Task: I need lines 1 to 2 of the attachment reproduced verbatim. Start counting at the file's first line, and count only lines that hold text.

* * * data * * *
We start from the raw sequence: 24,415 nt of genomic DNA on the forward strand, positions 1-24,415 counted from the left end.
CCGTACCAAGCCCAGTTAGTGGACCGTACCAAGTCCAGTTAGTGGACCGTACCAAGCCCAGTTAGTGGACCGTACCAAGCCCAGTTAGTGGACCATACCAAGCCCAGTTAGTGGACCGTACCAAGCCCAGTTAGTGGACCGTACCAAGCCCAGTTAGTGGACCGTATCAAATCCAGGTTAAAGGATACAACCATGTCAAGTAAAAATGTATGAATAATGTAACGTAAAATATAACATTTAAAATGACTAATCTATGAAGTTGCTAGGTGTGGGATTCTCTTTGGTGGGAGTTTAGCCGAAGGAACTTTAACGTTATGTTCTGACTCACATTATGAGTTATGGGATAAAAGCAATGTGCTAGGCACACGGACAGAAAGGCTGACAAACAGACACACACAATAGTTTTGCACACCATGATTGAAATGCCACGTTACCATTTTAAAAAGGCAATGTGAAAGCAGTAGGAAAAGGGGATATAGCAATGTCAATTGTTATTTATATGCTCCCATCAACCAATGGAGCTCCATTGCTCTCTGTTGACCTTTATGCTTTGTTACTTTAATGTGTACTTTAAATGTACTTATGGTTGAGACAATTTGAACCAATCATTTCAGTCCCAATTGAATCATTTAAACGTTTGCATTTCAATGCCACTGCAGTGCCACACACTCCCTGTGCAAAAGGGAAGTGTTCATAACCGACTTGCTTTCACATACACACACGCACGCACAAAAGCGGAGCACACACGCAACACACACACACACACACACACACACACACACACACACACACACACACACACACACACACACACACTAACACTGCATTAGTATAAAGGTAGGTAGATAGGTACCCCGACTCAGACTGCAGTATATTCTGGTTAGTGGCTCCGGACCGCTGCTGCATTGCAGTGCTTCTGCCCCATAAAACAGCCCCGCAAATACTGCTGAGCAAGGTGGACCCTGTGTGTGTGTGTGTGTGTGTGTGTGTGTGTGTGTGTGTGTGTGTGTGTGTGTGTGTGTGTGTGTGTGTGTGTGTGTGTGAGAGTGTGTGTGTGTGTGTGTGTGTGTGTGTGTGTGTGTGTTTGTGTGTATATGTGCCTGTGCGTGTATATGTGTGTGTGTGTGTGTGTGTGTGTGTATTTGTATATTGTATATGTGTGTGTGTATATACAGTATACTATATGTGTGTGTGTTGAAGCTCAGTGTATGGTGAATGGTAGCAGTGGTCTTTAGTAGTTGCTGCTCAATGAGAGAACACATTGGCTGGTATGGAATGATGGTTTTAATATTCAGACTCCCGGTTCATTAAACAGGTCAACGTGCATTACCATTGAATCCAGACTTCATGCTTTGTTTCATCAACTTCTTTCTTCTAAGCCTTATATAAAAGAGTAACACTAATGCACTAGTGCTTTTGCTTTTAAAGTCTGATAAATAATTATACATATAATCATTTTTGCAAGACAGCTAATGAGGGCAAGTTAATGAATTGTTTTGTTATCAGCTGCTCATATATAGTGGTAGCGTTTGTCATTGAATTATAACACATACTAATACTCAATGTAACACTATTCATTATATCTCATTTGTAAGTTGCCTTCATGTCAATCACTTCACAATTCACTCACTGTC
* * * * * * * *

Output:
We start from the raw sequence: 24,415 nt of genomic DNA on the forward strand, positions 1-24,415 counted from the left end.
CCGTACCAAGCCCAGTTAGTGGACCGTACCAAGTCCAGTTAGTGGACCGTACCAAGCCCAGTTAGTGGACCGTACCAAGCCCAGTTAGTGGACCATACCAAGCCCAGTTAGTGGACCGTACCAAGCCCAGTTAGTGGACCGTACCAAGCCCAGTTAGTGGACCGTATCAAATCCAGGTTAAAGGATACAACCATGTCAAGTAAAAATGTATGAATAATGTAACGTAAAATATAACATTTAAAATGACTAATCTATGAAGTTGCTAGGTGTGGGATTCTCTTTGGTGGGAGTTTAGCCGAAGGAACTTTAACGTTATGTTCTGACTCACATTATGAGTTATGGGATAAAAGCAATGTGCTAGGCACACGGACAGAAAGGCTGACAAACAGACACACACAATAGTTTTGCACACCATGATTGAAATGCCACGTTACCATTTTAAAAAGGCAATGTGAAAGCAGTAGGAAAAGGGGATATAGCAATGTCAATTGTTATTTATATGCTCCCATCAACCAATGGAGCTCCATTGCTCTCTGTTGACCTTTATGCTTTGTTACTTTAATGTGTACTTTAAATGTACTTATGGTTGAGACAATTTGAACCAATCATTTCAGTCCCAATTGAATCATTTAAACGTTTGCATTTCAATGCCACTGCAGTGCCACACACTCCCTGTGCAAAAGGGAAGTGTTCATAACCGACTTGCTTTCACATACACACACGCACGCACAAAAGCGGAGCACACACGCAACACACACACACACACACACACACACACACACACACACACACACACACACACACACACACACACACTAACACTGCATTAGTATAAAGGTAGGTAGATAGGTACCCCGACTCAGACTGCAGTATATTCTGGTTAGTGGCTCCGGACCGCTGCTGCATTGCAGTGCTTCTGCCCCATAAAACAGCCCCGCAAATACTGCTGAGCAAGGTGGACCCTGTGTGTGTGTGTGTGTGTGTGTGTGTGTGTGTGTGTGTGTGTGTGTGTGTGTGTGTGTGTGTGTGTGTGTGTGTGTGTGAGAGTGTGTGTGTGTGTGTGTGTGTGTGTGTGTGTGTGTGTTTGTGTGTATATGTGCCTGTGCGTGTATATGTGTGTGTGTGTGTGTGTGTGTGTGTATTTGTATATTGTATATGTGTGTGTGTATATACAGTATACTATATGTGTGTGTGTTGAAGCTCAGTGTATGGTGAATGGTAGCAGTGGTCTTTAGTAGTTGCTGCTCAATGAGAGAACACATTGGCTGGTATGGAATGATGGTTTTAATATTCAGACTCCCGGTTCATTAAACAGGTCAACGTGCATTACCATTGAATCCAGACTTCATGCTTTGTTTCATCAACTTCTTTCTTCTAAGCCTTATATAAAAGAGTAACACTAATGCACTAGTGCTTTTGCTTTTAAAGTCTGATAAATAATTATACATATAATCATTTTTGCAAGACAGCTAATGAGGGCAAGTTAATGAATTGTTTTGTTATCAGCTGCTCATATATAGTGGTAGCGTTTGTCATTGAATTATAACACATACTAATACTCAATGTAACACTATTCATTATATCTCATTTGTAAGTTGCCTTCATGTCAATCACTTCACAATTCACTCACTGTC